Jackson Browne, with David Lindley. At the Lobero Theatre,
Monday, December 4.

Reviewed by D.J. Palladino

Those who guessed that this might be the musical equivalent of a
proverbial That ’70s Show had no idea how oddly right they would
be. Of course illustrious headliner and homeboy Jackson Browne was
the obvious part, as his many didactic anthems — “The Pretender,”
“Running on Empty,” and “Take It Easy,” to name a few — are the
apotheosis of detachment as virtue. They warn us to check our
emotions, get a clear head, and be mellow. And mellow was the
watchword of this show and those wide-lapelled years, too.

But even the opening act was a little reminiscent of shag rugs
and mood rings, though it seemed more a warm wave toward the
1990s-brand multiculturalism known as World Music. Kiko Veneno,
Browne’s friend from Seville, played a personal mixture of
flamenco, propulsive pop, and dance music with all the dexterity
and tireless self-indulgence of fusion jazz figures from the 1970s
like Al Dimeola. Here were sweet effervescent sounds that lasted
long enough to showcase everybody’s virtuosity. The performance was
clearly beautiful but a little sleep-inducing for we who don’t
rumba so long.

But then something totally surreal happened — so 1970s! — which
generously underlined the era theme. Between songs Veneno invited
what sounded like “Jonathan Richman” onstage. And suddenly there,
in a paisley shirt, was the man whose roadrunners and toy dinosaurs
inadvertently invented punk rock. Richman humbly rumbaed, singing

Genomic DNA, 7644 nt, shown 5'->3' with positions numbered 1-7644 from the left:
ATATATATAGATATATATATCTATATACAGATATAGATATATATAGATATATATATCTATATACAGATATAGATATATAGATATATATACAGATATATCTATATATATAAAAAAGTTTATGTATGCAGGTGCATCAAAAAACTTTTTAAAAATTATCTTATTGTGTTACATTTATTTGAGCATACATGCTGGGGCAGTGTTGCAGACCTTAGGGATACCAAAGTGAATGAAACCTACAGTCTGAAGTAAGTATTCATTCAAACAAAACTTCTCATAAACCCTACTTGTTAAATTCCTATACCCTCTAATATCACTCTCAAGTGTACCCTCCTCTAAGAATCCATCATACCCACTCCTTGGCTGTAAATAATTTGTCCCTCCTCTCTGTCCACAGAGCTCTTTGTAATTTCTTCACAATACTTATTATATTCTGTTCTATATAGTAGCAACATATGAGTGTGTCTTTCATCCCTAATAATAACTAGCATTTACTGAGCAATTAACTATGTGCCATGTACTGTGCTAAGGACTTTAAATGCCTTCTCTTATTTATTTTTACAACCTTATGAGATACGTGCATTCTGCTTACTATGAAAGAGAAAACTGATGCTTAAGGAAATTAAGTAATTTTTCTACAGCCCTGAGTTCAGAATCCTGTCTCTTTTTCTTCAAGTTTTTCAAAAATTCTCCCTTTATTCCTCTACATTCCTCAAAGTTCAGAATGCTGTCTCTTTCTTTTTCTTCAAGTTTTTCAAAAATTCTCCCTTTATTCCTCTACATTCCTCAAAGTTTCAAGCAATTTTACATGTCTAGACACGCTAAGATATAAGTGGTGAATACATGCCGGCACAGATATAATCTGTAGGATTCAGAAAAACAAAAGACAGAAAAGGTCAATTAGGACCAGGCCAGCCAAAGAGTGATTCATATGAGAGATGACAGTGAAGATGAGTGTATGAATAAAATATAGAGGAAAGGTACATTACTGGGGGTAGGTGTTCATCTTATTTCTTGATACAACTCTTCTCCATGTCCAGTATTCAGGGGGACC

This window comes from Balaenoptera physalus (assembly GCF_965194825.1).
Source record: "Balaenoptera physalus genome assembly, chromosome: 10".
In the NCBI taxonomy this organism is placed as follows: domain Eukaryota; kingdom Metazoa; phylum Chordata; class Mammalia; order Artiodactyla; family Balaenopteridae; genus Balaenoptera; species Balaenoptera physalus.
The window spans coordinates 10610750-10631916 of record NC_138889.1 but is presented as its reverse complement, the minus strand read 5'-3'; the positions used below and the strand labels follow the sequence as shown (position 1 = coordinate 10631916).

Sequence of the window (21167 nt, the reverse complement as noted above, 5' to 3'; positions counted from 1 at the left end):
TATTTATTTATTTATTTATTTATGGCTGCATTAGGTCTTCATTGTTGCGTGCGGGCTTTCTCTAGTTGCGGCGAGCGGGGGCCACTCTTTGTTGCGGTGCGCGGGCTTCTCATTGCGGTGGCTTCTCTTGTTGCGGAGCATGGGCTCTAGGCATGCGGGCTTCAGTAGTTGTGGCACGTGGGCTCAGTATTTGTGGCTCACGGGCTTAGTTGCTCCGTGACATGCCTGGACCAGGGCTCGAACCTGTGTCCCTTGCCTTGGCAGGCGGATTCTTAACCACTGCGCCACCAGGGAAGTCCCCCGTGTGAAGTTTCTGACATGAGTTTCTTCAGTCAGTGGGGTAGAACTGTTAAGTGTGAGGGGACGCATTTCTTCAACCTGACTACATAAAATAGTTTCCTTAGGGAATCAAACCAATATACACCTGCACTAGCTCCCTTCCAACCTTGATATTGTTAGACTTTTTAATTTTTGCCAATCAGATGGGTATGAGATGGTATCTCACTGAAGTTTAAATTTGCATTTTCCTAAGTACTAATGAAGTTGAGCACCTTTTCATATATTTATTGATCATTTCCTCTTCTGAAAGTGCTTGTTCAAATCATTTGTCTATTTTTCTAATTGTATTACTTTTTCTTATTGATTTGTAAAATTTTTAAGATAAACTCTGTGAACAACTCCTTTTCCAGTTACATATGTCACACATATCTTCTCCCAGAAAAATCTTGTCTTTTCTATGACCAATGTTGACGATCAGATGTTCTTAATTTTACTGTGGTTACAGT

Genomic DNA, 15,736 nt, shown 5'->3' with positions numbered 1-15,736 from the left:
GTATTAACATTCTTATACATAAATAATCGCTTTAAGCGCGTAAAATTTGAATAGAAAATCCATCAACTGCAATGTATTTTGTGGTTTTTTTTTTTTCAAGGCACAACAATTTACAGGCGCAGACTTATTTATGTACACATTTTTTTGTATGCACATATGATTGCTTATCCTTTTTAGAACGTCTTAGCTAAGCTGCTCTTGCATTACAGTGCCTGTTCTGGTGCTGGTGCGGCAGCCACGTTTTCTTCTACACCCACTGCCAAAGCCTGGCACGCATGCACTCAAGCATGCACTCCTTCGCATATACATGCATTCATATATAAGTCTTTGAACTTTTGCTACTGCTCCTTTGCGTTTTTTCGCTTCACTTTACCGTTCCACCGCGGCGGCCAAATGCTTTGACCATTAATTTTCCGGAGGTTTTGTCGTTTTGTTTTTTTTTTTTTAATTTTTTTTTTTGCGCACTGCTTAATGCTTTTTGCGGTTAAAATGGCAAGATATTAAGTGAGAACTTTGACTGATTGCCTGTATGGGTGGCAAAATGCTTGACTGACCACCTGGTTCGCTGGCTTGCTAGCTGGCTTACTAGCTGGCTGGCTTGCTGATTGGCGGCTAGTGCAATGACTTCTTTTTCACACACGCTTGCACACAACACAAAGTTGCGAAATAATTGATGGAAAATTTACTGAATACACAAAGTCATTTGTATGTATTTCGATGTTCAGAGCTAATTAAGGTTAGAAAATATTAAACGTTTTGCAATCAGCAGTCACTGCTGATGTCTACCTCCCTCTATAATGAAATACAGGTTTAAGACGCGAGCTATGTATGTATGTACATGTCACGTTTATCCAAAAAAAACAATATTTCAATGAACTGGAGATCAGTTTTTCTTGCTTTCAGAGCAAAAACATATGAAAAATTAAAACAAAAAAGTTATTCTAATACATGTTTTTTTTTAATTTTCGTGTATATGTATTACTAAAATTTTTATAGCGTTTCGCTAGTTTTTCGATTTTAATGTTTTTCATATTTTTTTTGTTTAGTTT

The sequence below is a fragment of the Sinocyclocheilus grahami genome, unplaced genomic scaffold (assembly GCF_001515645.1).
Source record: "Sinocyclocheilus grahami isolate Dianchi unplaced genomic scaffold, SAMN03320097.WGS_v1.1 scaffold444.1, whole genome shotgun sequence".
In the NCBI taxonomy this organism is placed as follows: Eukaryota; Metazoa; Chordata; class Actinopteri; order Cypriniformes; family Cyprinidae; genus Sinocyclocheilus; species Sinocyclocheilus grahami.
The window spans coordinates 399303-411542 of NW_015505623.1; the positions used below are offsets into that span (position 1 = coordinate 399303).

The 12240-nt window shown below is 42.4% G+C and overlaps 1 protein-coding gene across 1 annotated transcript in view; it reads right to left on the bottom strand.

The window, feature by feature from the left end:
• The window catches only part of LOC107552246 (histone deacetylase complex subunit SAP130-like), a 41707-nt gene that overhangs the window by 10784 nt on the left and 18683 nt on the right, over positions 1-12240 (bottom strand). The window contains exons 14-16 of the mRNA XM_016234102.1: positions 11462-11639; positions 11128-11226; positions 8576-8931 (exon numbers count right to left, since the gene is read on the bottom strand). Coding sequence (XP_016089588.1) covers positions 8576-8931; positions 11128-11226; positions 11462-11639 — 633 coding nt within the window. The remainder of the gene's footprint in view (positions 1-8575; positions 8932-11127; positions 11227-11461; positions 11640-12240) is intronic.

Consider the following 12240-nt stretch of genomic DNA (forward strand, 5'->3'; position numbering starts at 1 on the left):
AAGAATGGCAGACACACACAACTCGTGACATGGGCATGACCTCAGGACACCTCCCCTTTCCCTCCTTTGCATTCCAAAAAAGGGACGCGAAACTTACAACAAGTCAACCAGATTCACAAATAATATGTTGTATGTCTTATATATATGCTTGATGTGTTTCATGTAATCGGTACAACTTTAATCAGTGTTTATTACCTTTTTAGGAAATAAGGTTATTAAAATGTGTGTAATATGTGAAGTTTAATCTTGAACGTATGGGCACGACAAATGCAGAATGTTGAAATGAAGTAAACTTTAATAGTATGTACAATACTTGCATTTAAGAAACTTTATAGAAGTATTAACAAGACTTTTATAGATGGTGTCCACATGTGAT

nervous backup. Sadly, he never came back to praise the moonlight
or the modern world. The arch-minimalist of rock marginalized

Browne himself offered revelations playing with David Lindley
(who had a bad cold). “Crow on the Cradle” mixed folk idioms freely
and with an almost morbid poignancy. “Late for the Skies,” “Too
Many Angels,” and “My Beautiful Plan” stood out in the dozen-song
set and prepared the crowd for the finale, in which
everybody — except Richman — sang Leonard Cohen’s “A Thousand
Kisses Deep” before Jackson wallowed off into his own uber-’70s
anthem, “The Next Voice You Hear Will Be Your Own.”

What’s great about Leonard Cohen is that he doesn’t flinch, he’s
beautiful and severe. Alternately, Browne’s approach to folky
poetry is easy strumming past empty and pleasing the crowd, which
he did. Just getting Lindley and Browne to do their lavish thing
would have sufficed, though at times I wished they’d remembered
that old adage “less is more.” All in all it was a star-studded
triumph for Sings Like Hell.


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